Emergency Preparedness Guidebook
In the most bug out bags, you will find a survival guidebook with illustrations on how to manage various situations. You will find a pencil and paper too. In some, you will find a waterproof zip bag to hold in items that you don’t want to get wet.
Light and Communication
In some bug out bags, or should I say in the complete bug out bag you will find a radio set and a flashlight, and in some rare instances even a throw-away cell phone.
As you can see the list of items required in a big out bag are extensive, and again, you will find some that add digging tools as well as various tools that I have not mentioned here.
In this review article, I will present the top 10 complete bug out bag packages:
The Emergency Zone bug out bag was my first choice for its comprehensive list of items as well as its well-compartmented design and sturdiness of the bag.
The 840-2 Urban Survival Bug Outweighs less than 15 pounds and caters to 2 people, but you can get a 4-person version too. This kit is comprehensive and comes with every accessory you can think of. However, not specifically designed for any weather extremity in mind, it is a general bug-out emergency kit bag for use to treat and help survivors in most situations.
You will need to add specifics for every different environment type such as mountaineering (high altitude) or flooding.
The Ready America 70280 Emergency Kit is for two people and three days of survival. This rugged bag contains food bars (2,400 calories and five-year shelf life) as well as water pouches. Its bright color (red) sticks out, which is good since emergency treatment is not about hiding from sight.
The bag itself is rugged enough but is a no-frills bag, which is a great design for the serious urban hiker and survivalist. I personally find it lacks in pockets and compartments, but maybe the Spartan design allows for a more ergonomically smooth experience than other compartmentalized options. I personally found this kit easy to use and helped in very dusty climates, since it provided dust specific items and bags of water.
The Hiker’s Deluxe Emergency Kit contains water purification tablets and safety goggles. It also includes an infectious waste bag (for medical or toxic waste).
This is an exceptional kit, and I like its multiple pockets and overall design. This is a great kit to take with you when you go hiking anywhere in the US, but don’t take it to cold weather conditions, it lacks heating elements. However, this kit is exceptional when stuck in the boonies, and you need to purify water and survive the long trek across waterlogged or woodland style environments.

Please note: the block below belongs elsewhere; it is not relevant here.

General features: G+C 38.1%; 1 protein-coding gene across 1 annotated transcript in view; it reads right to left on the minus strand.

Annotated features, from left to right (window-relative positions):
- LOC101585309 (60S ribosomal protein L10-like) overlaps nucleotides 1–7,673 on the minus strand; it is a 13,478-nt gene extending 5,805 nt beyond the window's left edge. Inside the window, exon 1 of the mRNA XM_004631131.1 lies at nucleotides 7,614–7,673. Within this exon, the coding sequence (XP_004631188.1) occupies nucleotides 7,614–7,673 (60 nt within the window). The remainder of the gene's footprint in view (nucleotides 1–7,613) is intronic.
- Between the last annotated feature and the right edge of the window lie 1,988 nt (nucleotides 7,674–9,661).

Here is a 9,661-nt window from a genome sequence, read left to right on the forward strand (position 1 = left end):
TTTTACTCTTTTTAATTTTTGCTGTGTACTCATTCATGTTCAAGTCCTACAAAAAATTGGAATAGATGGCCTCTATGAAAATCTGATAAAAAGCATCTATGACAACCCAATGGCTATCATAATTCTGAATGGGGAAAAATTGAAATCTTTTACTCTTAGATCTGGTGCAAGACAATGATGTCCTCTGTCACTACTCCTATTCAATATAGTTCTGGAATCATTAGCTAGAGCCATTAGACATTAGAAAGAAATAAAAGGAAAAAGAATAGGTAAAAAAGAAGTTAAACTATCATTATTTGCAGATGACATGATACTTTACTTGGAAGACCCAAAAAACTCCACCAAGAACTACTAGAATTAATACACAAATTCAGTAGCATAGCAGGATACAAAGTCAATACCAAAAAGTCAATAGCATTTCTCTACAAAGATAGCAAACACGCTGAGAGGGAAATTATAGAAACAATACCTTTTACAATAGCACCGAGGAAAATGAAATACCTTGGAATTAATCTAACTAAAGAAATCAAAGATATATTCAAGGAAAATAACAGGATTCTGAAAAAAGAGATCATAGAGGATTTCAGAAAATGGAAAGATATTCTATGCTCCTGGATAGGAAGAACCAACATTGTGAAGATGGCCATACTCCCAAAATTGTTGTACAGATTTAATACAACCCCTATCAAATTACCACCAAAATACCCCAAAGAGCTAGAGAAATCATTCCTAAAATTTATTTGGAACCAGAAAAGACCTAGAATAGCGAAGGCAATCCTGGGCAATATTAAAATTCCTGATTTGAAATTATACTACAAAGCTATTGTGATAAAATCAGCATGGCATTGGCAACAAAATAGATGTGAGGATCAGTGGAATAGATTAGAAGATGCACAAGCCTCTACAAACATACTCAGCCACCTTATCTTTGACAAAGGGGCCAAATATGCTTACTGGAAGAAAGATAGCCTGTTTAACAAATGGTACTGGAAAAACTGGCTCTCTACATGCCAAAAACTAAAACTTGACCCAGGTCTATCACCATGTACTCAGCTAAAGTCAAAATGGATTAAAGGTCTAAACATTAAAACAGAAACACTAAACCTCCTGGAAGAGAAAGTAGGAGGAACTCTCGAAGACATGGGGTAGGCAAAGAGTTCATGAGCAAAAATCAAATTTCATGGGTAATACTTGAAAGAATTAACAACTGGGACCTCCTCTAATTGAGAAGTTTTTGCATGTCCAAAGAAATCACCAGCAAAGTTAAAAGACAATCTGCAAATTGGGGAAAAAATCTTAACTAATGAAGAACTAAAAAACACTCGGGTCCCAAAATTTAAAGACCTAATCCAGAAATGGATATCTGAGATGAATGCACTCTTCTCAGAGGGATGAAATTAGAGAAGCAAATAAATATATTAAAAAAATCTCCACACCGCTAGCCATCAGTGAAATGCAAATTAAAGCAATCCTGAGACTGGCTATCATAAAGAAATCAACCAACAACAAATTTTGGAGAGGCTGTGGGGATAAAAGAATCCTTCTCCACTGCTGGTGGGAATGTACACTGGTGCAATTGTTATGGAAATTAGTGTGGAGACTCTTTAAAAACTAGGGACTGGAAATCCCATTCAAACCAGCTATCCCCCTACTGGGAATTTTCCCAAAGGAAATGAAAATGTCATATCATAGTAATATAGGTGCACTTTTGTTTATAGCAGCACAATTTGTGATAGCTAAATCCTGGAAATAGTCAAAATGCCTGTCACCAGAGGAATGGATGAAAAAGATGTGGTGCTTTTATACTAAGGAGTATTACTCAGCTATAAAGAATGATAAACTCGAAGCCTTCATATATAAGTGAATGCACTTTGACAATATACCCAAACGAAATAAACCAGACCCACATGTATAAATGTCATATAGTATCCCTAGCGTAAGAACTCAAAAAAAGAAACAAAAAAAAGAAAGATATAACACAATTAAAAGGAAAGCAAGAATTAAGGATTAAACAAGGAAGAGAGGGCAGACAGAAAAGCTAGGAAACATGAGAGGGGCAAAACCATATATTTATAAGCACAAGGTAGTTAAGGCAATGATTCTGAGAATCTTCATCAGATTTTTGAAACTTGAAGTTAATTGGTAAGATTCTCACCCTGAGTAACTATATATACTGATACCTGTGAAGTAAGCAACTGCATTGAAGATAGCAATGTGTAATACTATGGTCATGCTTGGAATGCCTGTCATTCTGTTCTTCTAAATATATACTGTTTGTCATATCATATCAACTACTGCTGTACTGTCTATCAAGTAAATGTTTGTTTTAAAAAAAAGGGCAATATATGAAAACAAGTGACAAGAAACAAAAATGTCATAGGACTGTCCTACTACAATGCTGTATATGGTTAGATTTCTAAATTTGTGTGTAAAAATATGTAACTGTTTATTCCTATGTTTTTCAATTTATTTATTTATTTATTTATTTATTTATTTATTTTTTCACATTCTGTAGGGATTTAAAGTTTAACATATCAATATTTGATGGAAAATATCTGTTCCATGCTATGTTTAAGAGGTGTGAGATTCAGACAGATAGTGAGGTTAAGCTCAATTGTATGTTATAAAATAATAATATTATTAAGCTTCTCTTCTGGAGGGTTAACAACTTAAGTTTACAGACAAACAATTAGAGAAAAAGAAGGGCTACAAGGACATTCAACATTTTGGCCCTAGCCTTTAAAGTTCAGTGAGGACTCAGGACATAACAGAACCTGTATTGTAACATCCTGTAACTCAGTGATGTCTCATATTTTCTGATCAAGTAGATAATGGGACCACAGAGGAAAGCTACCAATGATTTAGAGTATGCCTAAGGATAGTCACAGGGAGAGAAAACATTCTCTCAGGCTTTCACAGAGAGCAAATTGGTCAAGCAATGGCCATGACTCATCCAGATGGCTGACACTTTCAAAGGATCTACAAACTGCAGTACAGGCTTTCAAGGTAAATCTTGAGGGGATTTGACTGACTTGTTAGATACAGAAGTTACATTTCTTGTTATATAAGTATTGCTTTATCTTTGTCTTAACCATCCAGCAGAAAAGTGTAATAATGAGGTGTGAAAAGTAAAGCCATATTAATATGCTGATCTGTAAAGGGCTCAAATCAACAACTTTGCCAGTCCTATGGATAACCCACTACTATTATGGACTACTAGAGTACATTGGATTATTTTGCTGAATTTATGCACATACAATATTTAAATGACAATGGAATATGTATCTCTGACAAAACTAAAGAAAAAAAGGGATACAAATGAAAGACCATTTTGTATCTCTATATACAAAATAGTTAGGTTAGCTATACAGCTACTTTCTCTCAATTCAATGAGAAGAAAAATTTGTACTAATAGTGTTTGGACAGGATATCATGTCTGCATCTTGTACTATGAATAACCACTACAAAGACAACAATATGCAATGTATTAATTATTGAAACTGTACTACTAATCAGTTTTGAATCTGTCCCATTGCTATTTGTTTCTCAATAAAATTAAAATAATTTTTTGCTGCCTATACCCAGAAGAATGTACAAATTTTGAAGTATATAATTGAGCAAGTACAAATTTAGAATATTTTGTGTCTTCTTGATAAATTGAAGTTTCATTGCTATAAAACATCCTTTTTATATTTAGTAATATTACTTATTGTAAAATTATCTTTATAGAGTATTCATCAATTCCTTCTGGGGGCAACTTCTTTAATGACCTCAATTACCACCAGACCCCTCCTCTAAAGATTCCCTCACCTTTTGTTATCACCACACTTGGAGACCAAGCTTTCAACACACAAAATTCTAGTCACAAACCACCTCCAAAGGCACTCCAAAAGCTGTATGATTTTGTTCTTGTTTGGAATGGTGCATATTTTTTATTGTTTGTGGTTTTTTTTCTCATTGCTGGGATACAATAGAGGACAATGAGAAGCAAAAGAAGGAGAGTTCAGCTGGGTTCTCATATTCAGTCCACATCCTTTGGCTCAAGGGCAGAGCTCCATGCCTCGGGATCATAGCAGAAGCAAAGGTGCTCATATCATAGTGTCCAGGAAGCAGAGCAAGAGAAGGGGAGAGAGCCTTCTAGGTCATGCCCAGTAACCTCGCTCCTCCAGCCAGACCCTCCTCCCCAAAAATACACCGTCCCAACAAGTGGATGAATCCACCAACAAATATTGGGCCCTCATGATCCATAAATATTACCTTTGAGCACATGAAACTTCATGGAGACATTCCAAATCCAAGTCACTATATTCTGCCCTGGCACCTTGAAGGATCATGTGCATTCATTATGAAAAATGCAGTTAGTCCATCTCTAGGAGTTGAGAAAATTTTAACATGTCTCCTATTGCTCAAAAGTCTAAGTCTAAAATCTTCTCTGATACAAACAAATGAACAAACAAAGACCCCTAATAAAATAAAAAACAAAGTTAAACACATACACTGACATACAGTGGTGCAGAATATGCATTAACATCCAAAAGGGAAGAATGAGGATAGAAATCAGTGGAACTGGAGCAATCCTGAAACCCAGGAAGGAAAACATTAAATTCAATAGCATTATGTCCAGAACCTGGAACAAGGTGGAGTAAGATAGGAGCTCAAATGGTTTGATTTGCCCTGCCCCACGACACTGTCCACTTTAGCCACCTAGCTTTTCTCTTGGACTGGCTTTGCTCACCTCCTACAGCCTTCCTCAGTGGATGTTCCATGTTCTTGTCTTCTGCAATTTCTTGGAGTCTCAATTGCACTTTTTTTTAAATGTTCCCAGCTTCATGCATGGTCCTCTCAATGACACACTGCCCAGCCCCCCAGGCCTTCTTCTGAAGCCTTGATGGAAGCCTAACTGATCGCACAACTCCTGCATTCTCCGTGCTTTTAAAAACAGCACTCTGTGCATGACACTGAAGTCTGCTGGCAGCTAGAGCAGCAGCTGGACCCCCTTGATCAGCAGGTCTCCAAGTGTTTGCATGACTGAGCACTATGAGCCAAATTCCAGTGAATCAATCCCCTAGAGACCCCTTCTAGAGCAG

This is a FEMA designed kit and shows a lot of thought when preparing it. This bug out bag includes items to handle cold weather conditions as well as hot environments.
The multi-purpose knife is quite basic, so I personally add a sturdier version of extra tooling. This unit includes food bars and water, as well as a good fire-starting kit. It boasts twice the water needed for two people in 72 hours, I haven’t tested this out, but I always take extra water with me wherever I go.
I actually used this kit in the State of Washington in the winter. I was well covered for warmth, but had a power outage in the vehicle and was stranded in the middle of nowhere for two days.
I have to admit, that Sustain Supply Co. has produced one of the best bug-out survival kits on the market. Their kit includes a very strong and resourceful backpack, filled with items to help two people survive 72 hours. It includes a Datrex mini water filter kit that can filter nearly 100,000 gallons of water (which you won’t need).
This kit also includes 12 servings of the MRE (Meals ready to eat) Mountain House products. This complete bug-out bag also ferrocerium rod and some instafire tinder to help you light a fire in a jiffy. This package comes swath LED lighting, containers and a plethora of survival goodies. I have to hand it to SSC, they know how to pack a bag and fill it with the necessary items for a full 72-hour survival situation.
This is a personal account of a very close friend that used this bag when walking along Grand Canyon and got stuck when one of the group slipped and broke an ankle. Broke, not sprained. They were stuck for 24 hours (not 72), but the kit saved their hides, and while the victim’s leg was killing him with pain, that extra flask of Bourbon helped smooth the night out. Of course, the water and the fire started kit gave the team a great overnight experience.
Emergency Zones bag out bag is one of the more professional bags on the market. It is aimed at medical care and provides more tools than most of its competitors.